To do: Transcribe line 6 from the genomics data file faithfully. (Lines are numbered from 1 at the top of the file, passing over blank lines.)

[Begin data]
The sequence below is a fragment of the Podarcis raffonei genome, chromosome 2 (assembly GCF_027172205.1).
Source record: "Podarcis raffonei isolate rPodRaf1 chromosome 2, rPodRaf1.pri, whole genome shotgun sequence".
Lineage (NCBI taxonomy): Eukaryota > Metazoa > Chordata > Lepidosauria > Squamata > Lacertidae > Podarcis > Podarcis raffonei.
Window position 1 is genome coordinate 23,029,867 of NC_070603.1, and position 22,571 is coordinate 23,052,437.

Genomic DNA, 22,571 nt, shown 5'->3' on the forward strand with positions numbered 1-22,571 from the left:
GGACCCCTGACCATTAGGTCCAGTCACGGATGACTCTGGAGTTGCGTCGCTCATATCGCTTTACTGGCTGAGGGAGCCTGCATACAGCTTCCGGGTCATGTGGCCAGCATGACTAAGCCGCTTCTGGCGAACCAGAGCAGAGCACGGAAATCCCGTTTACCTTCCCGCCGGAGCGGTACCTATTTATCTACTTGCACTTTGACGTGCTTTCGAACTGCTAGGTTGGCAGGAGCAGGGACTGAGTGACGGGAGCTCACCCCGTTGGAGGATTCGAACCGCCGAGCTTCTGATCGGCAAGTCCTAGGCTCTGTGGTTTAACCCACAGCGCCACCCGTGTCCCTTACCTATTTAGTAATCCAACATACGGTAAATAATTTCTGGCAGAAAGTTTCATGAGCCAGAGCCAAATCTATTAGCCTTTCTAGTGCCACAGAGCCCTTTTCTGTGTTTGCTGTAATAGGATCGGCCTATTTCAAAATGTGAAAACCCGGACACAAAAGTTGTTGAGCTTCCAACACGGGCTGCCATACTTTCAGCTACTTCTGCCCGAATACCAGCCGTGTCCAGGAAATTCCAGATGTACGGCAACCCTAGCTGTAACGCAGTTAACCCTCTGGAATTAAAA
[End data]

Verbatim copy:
GGACCCCTGACCATTAGGTCCAGTCACGGATGACTCTGGAGTTGCGTCGCTCATATCGCTTTACTGGCTGAGGGAGCCTGCATACAGCTTCCGGGTCATGTGGCCAGCATGACTAAGCCGCTTCTGGCGAACCAGAGCAGAGCACGGAAATCCCGTTTACCTTCCCGCCGGAGCGGTACCTATTTATCTACTTGCACTTTGACGTGCTTTCGAACTGCTAGGTTGGCAGGAGCAGGGACTGAGTGACGGGAGCTCACCCCGTTGGAGGATTCGAACCGCCGAGCTTCTGATCGGCAAGTCCTAGGCTCTGTGGTTTAACCCACAGCGCCACCCGTGTCCCTTACCTATTTAGTAATCCAACATACGGTAAATAATTTCTGGCAGAAAGTTTCATGAGCCAGAGCCAAATCTATTAGCCTTTCTAGTGCCACAGAGCCCTTTTCTGTGTTTGCTGTAATAGGATCGGCCTATTTCAAAATGTGAAAACCCGGACACAAAAGTTGTTGAGCTTCCAACACGGGCTGCCATACTTTCAGCTACTTCTGCCCGAATACCAGCCGTGTCCAGGAAATTCCAGATGTACGGCAACCCTAGCTGTAACGCAGTTAACCCTCTGGAATTAAAA